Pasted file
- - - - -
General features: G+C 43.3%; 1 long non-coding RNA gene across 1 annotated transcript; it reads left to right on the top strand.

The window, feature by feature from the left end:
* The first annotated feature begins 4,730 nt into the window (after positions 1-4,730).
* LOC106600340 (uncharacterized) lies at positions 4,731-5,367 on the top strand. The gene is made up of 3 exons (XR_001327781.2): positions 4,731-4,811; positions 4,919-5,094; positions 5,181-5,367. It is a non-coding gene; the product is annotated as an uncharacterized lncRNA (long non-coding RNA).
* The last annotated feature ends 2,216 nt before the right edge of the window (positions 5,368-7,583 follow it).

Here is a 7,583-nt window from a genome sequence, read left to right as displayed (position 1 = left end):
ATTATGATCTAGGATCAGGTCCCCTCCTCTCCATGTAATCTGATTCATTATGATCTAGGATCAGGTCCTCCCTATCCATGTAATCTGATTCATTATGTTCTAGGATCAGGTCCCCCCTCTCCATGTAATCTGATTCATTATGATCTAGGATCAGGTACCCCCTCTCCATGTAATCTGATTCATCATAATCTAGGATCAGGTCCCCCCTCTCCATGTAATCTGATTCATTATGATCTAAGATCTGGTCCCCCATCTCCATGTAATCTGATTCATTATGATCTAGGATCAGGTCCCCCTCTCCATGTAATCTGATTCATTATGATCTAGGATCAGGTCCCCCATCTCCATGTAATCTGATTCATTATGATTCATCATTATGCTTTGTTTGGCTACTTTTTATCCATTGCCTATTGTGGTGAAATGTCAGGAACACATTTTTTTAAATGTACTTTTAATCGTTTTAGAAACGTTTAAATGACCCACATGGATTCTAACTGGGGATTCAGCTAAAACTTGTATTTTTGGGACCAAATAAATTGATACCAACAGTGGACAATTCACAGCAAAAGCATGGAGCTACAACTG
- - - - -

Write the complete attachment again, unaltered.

General features: G+C 43.3%; 1 long non-coding RNA gene across 1 annotated transcript; it reads left to right on the top strand.

The window, feature by feature from the left end:
* The first annotated feature begins 4,730 nt into the window (after positions 1-4,730).
* LOC106600340 (uncharacterized) lies at positions 4,731-5,367 on the top strand. The gene is made up of 3 exons (XR_001327781.2): positions 4,731-4,811; positions 4,919-5,094; positions 5,181-5,367. It is a non-coding gene; the product is annotated as an uncharacterized lncRNA (long non-coding RNA).
* The last annotated feature ends 2,216 nt before the right edge of the window (positions 5,368-7,583 follow it).

Here is a 7,583-nt window from a genome sequence, read left to right as displayed (position 1 = left end):
ATTATGATCTAGGATCAGGTCCCCTCCTCTCCATGTAATCTGATTCATTATGATCTAGGATCAGGTCCTCCCTATCCATGTAATCTGATTCATTATGTTCTAGGATCAGGTCCCCCCTCTCCATGTAATCTGATTCATTATGATCTAGGATCAGGTACCCCCTCTCCATGTAATCTGATTCATCATAATCTAGGATCAGGTCCCCCCTCTCCATGTAATCTGATTCATTATGATCTAAGATCTGGTCCCCCATCTCCATGTAATCTGATTCATTATGATCTAGGATCAGGTCCCCCTCTCCATGTAATCTGATTCATTATGATCTAGGATCAGGTCCCCCATCTCCATGTAATCTGATTCATTATGATTCATCATTATGCTTTGTTTGGCTACTTTTTATCCATTGCCTATTGTGGTGAAATGTCAGGAACACATTTTTTTAAATGTACTTTTAATCGTTTTAGAAACGTTTAAATGACCCACATGGATTCTAACTGGGGATTCAGCTAAAACTTGTATTTTTGGGACCAAATAAATTGATACCAACAGTGGACAATTCACAGCAAAAGCATGGAGCTACAACTG